Worker Adjustment & Retraining Notification Act (WARN) (1989) Requires employers to give notice of plant closings or layoffs.
EEO-1 Report filed annually with EEOC if not a federal contractor  Requires employers to submit a list of the number of employees by race and sex for each EEO job category.
FEDERAL CONTRACTORS
(Federal Contractors)
Executive Orders 11246 (1965), 11375 (1967), 11478 (1969)
Prohibits federal contractors, with contracts valued at > $10,000, from discrimination on the basis of race, color, religion, sex, sexual orientation, gender identity or national origin. In addition, the federal contractor must develop a written affirmative action plan, based upon the stipulations of each Executive Order.
(Federal Contractors)
Vocational Rehabilitation Act (1971)
Prohibits federal contractors, with contracts valued at > $10,000, from discriminating against people with physical or mental disabilities by requiring the contractor to take affirmative action in employing and advancing disabled individuals.
(Federal Contractors)
Drug Free Workplace Act (1988)
Requires some federal contractors to have a written drug-use policy and follow certain requirements to certify that they maintain a drug-free workplace.
(Federal Contractors) Vietnam-Era Veterans Adjustment Act (1974) Requires federal contractors, with contracts valued at > $25,000, to take affirmative action in hiring and promoting of Vietnam-era veterans, special disabled veterans, and veterans who served on active duty during a war or in a campaign or expedition for which a campaign badge has been authorized. All job opportunities must be registered with local employment services.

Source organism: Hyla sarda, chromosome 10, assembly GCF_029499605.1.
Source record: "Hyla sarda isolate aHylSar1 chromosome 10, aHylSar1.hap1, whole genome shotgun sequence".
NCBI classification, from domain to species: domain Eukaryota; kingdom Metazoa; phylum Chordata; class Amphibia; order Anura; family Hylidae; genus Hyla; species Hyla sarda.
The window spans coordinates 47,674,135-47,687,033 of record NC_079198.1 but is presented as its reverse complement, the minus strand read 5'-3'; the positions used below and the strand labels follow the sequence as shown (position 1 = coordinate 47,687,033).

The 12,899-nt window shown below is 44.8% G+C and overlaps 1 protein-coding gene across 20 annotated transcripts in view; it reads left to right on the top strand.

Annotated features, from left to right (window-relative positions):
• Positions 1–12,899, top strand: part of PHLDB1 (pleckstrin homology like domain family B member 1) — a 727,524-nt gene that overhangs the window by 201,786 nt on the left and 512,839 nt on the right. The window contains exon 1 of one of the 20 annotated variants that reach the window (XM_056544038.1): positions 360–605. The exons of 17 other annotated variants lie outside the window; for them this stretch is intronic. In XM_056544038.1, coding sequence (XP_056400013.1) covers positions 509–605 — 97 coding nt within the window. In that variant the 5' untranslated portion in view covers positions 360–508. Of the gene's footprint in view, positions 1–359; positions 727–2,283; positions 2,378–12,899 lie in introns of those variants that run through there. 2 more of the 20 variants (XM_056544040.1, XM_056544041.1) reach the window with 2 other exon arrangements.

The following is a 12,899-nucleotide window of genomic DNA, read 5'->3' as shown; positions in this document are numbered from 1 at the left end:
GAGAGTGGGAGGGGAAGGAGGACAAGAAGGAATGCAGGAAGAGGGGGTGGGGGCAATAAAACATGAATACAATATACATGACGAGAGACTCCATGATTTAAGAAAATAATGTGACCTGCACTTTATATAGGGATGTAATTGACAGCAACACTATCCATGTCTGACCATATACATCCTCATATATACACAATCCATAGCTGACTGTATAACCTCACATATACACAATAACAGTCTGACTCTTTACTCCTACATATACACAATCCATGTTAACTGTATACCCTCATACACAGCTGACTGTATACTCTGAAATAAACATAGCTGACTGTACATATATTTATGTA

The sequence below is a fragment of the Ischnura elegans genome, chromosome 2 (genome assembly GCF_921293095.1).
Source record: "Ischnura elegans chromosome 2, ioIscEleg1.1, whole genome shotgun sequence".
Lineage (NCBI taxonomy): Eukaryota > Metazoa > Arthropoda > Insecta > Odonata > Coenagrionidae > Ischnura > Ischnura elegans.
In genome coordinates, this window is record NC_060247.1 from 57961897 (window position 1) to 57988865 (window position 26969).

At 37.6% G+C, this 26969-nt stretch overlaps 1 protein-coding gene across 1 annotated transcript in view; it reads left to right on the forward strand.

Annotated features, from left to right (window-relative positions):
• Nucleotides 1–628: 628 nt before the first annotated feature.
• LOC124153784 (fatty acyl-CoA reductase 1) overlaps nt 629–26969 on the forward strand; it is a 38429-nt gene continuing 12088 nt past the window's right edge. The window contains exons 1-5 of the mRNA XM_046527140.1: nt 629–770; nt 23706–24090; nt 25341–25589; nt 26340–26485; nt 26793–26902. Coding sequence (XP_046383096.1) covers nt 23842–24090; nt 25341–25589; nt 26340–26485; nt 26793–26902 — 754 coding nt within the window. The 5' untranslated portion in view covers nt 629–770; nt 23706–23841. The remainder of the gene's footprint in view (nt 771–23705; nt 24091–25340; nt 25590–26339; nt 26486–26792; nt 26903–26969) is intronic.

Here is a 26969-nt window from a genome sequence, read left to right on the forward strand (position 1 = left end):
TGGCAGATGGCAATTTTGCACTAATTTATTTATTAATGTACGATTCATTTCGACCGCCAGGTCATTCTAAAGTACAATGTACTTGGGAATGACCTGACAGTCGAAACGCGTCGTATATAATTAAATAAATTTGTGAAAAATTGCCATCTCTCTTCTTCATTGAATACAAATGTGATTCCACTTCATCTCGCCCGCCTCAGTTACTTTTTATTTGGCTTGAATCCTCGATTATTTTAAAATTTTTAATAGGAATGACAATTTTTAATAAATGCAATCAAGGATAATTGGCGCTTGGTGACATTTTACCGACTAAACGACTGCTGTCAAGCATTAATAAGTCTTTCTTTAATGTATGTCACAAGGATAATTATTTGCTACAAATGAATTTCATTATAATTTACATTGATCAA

(Federal Contractors)
Davis Bacon Act (1931)
Requires federal contractors, with contracts valued at > $2,000, performing construction, alteration, repair, painting or decoration on public buildings or public works to pay minimum wage rates for similar jobs in the community.
(Federal Contractors)
Copeland Act (1934)
Precludes federal contractors from inducing an employee to give up any part of compensation they are entitled (anti-kickback).
McNamara-O’Hara Service Contract Act Requires federal contractors, with contracts valued at > $2,500, performing service, using service employees for the United States, to pay minimum wage rates for similar jobs in the community.
(Federal Contractors)
Walsh-Healy Act (1936)
Requires federal contractors, with contracts valued at > $10,000, to pay wages equal to the area including minimum wage and overtime.

This is a summary of some of the federal human resources legislation which growing businesses should be aware of. It is by no means meant to be exhaustive of all legislation, nor is it meant to be interpreted as detailing the exact requirements of each law. Specific legal concerns should be directed to your attorney.